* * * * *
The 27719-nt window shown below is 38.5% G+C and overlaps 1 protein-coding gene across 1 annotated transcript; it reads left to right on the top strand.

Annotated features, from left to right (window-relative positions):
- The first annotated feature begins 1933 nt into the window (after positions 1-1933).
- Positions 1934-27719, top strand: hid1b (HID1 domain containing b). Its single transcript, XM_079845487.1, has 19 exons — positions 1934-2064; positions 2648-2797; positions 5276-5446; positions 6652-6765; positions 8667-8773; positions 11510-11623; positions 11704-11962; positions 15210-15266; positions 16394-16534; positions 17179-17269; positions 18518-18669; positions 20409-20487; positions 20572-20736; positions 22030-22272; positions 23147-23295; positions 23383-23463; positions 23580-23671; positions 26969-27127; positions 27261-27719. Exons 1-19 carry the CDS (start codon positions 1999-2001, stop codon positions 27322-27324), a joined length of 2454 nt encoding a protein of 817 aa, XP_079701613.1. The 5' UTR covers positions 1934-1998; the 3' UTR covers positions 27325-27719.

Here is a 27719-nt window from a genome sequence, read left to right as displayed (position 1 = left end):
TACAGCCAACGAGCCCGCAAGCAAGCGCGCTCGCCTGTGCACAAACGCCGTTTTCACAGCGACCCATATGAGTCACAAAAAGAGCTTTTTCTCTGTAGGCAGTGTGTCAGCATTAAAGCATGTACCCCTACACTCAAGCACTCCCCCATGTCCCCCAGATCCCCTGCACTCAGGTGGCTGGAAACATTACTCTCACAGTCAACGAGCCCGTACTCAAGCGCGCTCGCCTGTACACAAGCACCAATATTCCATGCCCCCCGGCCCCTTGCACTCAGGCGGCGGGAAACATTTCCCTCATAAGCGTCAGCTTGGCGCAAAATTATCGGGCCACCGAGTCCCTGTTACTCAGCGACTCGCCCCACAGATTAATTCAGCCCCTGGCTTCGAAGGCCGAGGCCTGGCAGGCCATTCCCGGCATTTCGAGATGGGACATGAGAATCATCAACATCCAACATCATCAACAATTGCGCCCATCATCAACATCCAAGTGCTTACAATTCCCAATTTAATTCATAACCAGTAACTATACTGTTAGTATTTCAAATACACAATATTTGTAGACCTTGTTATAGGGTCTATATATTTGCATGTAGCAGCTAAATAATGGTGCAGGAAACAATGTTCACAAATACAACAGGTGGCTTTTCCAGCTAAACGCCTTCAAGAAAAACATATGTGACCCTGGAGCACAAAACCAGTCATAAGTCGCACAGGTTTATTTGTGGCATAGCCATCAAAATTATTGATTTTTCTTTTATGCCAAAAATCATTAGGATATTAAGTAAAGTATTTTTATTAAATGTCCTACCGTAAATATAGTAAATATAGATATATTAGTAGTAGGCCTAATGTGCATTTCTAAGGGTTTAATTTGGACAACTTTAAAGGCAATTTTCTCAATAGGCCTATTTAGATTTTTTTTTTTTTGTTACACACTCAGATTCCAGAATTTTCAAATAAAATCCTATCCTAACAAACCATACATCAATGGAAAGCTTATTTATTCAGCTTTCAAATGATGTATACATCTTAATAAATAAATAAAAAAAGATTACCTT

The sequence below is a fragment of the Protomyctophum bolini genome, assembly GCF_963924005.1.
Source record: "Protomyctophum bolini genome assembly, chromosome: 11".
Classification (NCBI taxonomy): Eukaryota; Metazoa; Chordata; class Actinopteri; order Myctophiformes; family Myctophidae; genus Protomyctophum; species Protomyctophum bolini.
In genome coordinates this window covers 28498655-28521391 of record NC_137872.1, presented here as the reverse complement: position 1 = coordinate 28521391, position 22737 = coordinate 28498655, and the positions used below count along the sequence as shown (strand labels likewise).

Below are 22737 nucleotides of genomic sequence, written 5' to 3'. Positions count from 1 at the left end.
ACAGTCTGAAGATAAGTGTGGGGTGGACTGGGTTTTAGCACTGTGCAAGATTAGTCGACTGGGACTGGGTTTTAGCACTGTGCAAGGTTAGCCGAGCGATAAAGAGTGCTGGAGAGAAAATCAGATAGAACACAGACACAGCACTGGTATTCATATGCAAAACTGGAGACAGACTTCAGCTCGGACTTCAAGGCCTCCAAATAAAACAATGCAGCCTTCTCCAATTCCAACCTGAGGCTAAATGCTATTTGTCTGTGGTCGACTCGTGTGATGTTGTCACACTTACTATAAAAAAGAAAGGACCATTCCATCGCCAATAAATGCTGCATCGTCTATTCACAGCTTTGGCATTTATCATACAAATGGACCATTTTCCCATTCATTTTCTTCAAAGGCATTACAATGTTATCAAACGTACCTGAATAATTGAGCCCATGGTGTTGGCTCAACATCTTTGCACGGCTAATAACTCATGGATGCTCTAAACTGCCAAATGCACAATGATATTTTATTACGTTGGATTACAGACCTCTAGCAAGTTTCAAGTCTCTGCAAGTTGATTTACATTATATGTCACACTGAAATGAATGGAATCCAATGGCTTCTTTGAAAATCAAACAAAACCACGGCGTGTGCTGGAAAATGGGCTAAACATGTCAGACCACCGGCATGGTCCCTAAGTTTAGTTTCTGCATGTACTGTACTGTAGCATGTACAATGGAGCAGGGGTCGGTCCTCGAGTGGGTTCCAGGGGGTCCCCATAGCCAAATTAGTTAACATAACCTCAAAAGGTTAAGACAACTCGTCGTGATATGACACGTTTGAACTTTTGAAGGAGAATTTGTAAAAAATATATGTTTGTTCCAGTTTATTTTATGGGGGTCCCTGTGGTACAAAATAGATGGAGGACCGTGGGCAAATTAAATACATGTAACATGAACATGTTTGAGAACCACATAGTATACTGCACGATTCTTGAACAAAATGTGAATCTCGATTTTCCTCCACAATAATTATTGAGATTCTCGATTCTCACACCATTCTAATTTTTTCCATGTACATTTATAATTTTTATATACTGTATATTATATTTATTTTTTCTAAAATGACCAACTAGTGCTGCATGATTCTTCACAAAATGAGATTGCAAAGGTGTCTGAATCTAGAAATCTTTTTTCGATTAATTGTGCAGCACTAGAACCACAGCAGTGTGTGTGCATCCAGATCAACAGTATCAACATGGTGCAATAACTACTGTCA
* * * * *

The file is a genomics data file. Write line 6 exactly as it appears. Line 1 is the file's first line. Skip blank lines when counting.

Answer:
TACAGCCAACGAGCCCGCAAGCAAGCGCGCTCGCCTGTGCACAAACGCCGTTTTCACAGCGACCCATATGAGTCACAAAAAGAGCTTTTTCTCTGTAGGCAGTGTGTCAGCATTAAAGCATGTACCCCTACACTCAAGCACTCCCCCATGTCCCCCAGATCCCCTGCACTCAGGTGGCTGGAAACATTACTCTCACAGTCAACGAGCCCGTACTCAAGCGCGCTCGCCTGTACACAAGCACCAATATTCCATGCCCCCCGGCCCCTTGCACTCAGGCGGCGGGAAACATTTCCCTCATAAGCGTCAGCTTGGCGCAAAATTATCGGGCCACCGAGTCCCTGTTACTCAGCGACTCGCCCCACAGATTAATTCAGCCCCTGGCTTCGAAGGCCGAGGCCTGGCAGGCCATTCCCGGCATTTCGAGATGGGACATGAGAATCATCAACATCCAACATCATCAACAATTGCGCCCATCATCAACATCCAAGTGCTTACAATTCCCAATTTAATTCATAACCAGTAACTATACTGTTAGTATTTCAAATACACAATATTTGTAGACCTTGTTATAGGGTCTATATATTTGCATGTAGCAGCTAAATAATGGTGCAGGAAACAATGTTCACAAATACAACAGGTGGCTTTTCCAGCTAAACGCCTTCAAGAAAAACATATGTGACCCTGGAGCACAAAACCAGTCATAAGTCGCACAGGTTTATTTGTGGCATAGCCATCAAAATTATTGATTTTTCTTTTATGCCAAAAATCATTAGGATATTAAGTAAAGTATTTTTATTAAATGTCCTACCGTAAATATAGTAAATATAGATATATTAGTAGTAGGCCTAATGTGCATTTCTAAGGGTTTAATTTGGACAACTTTAAAGGCAATTTTCTCAATAGGCCTATTTAGATTTTTTTTTTTTTGTTACACACTCAGATTCCAGAATTTTCAAATAAAATCCTATCCTAACAAACCATACATCAATGGAAAGCTTATTTATTCAGCTTTCAAATGATGTATACATCTTAATAAATAAATAAAAAAAGATTACCTT